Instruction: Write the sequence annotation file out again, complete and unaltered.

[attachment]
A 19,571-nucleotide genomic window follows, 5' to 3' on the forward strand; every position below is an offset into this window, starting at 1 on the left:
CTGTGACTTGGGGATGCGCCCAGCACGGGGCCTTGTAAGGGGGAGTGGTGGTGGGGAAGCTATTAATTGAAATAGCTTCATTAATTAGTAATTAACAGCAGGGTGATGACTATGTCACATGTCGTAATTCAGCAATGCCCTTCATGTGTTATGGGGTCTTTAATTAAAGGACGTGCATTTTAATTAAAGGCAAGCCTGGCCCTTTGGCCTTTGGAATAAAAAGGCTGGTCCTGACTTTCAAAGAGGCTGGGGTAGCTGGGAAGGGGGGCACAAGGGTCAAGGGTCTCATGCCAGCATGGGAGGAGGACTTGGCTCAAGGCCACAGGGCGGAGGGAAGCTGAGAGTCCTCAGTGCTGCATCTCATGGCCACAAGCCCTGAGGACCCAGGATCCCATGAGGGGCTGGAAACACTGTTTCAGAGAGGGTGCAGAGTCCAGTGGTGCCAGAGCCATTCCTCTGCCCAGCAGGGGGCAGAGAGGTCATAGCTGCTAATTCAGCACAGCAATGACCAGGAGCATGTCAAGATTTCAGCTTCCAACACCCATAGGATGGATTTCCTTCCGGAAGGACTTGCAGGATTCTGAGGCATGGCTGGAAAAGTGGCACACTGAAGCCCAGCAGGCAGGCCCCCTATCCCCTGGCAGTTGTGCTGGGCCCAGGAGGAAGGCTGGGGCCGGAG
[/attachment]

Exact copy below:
A 19,571-nucleotide genomic window follows, 5' to 3' on the forward strand; every position below is an offset into this window, starting at 1 on the left:
CTGTGACTTGGGGATGCGCCCAGCACGGGGCCTTGTAAGGGGGAGTGGTGGTGGGGAAGCTATTAATTGAAATAGCTTCATTAATTAGTAATTAACAGCAGGGTGATGACTATGTCACATGTCGTAATTCAGCAATGCCCTTCATGTGTTATGGGGTCTTTAATTAAAGGACGTGCATTTTAATTAAAGGCAAGCCTGGCCCTTTGGCCTTTGGAATAAAAAGGCTGGTCCTGACTTTCAAAGAGGCTGGGGTAGCTGGGAAGGGGGGCACAAGGGTCAAGGGTCTCATGCCAGCATGGGAGGAGGACTTGGCTCAAGGCCACAGGGCGGAGGGAAGCTGAGAGTCCTCAGTGCTGCATCTCATGGCCACAAGCCCTGAGGACCCAGGATCCCATGAGGGGCTGGAAACACTGTTTCAGAGAGGGTGCAGAGTCCAGTGGTGCCAGAGCCATTCCTCTGCCCAGCAGGGGGCAGAGAGGTCATAGCTGCTAATTCAGCACAGCAATGACCAGGAGCATGTCAAGATTTCAGCTTCCAACACCCATAGGATGGATTTCCTTCCGGAAGGACTTGCAGGATTCTGAGGCATGGCTGGAAAAGTGGCACACTGAAGCCCAGCAGGCAGGCCCCCTATCCCCTGGCAGTTGTGCTGGGCCCAGGAGGAAGGCTGGGGCCGGAG